Quite a Treat
Monkey Island 2 is a really positive experience. The humor hits way more often than in the first game. I would describe it as being actually funny. Maybe not quite laugh-out-loud very much, but it’s much more charming and pleasant to play. The side characters are injected with more personality, and even Guybrush, who I didn’t care for at all in the first game, is now a likable, interesting protagonist. There are still moments where the humor doesn’t stick the landing, but it’s the consistency that makes the biggest difference.
Monkey Island 2 is framed by Guybrush Threepwood telling Elaine Marley, the governor and love interest from the first game, how he got into a compromising situation. It starts out with him looking for the legendary Big Whoop treasure, and eventually folds in Ghost Pirate LeChuck’s return and revenge. The story is everything that it needs to be, and it manages a much more even tone than the first game’s.
The presentation is better too. There was a noticeable bump in visual quality toward the end of Secret of Monkey Island, and that jump in color, character, and confidence carries throughout Monkey Island 2 in its entirety. The quality music returns, with a new feature. It retains the quality of composition from the first game, but adds in a system where each area has a certain core musical theme and then going into sub-areas adds and removes instrument sections. The effect helps make Monkey Island 2 feel like a really well-made cartoon, which is how this style of game feels at its best.
The design of the areas shows that same advance. In Secret of Monkey Island, there were a couple areas that seemed to exist solely to have you solve their puzzles once and then to act as little empty sets for you to walk through over and over and over until (if you’re anything like me) you just want to stop playing. In Monkey Island 2, each major area is packed with content and they’re much more smartly designed to be accessible, multi-functional, and artistically satisfying.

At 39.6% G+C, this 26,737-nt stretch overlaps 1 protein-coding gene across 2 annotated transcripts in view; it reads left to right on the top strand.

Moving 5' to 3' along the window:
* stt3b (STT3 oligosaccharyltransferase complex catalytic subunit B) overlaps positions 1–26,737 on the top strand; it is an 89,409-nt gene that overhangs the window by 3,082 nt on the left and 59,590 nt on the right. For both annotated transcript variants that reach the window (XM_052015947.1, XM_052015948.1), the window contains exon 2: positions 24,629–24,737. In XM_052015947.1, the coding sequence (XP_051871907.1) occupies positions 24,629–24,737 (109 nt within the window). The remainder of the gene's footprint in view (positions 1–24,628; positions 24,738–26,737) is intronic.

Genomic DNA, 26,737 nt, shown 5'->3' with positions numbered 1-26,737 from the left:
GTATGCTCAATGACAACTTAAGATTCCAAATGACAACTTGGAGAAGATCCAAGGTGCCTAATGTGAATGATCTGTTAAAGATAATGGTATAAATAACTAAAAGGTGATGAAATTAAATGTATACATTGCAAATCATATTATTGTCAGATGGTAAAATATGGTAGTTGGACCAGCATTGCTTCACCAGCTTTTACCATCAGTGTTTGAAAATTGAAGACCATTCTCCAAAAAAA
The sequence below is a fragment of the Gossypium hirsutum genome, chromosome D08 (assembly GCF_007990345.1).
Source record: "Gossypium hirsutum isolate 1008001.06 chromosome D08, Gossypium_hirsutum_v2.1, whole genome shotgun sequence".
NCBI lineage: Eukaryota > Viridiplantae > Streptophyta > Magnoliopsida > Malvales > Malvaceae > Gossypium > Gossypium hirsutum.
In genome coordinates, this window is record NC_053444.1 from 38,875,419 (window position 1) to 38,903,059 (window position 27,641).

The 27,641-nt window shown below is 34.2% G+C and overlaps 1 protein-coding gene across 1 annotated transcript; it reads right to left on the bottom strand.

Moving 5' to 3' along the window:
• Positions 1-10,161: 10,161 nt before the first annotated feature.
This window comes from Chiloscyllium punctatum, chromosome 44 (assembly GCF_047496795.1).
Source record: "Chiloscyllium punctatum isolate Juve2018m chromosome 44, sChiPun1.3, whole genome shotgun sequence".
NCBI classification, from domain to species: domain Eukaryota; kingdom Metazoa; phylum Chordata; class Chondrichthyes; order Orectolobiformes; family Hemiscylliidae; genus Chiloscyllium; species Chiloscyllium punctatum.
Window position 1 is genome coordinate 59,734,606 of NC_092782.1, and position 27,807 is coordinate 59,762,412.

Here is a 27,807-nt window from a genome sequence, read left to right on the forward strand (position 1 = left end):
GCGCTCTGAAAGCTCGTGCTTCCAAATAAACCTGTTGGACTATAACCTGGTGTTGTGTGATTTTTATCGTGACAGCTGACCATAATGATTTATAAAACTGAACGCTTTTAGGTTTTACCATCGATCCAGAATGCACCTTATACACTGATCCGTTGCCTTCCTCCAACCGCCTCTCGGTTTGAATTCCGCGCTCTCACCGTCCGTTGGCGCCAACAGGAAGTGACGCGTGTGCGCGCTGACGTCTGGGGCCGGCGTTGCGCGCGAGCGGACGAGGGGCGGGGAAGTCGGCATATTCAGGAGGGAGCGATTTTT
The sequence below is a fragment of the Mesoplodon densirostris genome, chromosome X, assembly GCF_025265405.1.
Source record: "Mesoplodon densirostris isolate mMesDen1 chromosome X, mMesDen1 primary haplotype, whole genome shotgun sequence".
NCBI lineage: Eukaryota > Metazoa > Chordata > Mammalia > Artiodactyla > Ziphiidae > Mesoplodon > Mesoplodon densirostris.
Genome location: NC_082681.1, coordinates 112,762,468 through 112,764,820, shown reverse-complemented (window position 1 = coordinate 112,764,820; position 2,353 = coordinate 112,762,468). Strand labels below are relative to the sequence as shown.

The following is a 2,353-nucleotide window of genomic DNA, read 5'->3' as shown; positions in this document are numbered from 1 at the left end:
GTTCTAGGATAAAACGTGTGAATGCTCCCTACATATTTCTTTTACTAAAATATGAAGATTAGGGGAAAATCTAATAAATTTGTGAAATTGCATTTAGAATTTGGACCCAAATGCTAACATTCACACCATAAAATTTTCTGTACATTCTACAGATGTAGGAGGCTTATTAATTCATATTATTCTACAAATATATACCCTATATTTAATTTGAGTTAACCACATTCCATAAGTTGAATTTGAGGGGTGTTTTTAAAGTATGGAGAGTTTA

The puzzles in those areas are better, too. Even when I don’t get them myself, I can see where a person with more patience would have gotten them on their own. The structuring of the puzzles is interesting. The first game had sort of an embryonic form of this with the three pirate trials, but parallel puzzling really blossoms in Monkey Island 2. For instance, the second act is structured around collecting four pieces of a treasure map. There’s no set-in-stone order for solving the puzzles that net you the map pieces, so when you get stuck in one line of puzzling you can just shift to another one for a while and when you come back to the first it will be with fresh perspective. This design technique does wonders for keeping the game from stagnating. That and the humor are probably the biggest changes from the first game, and they both make a huge difference.
Everything is just better in LeChuck’s Revenge than it was in the first game. Graphics, puzzles, humor, even the characters. If you’re a person who revels in old-style adventure games, you’ll love this one. If you absolutely can’t put up with a lot of walking around and puzzling, go through it with a walkthrough to help the pacing work with you. Either way, Monkey Island 2 is quite a treat. Four stars.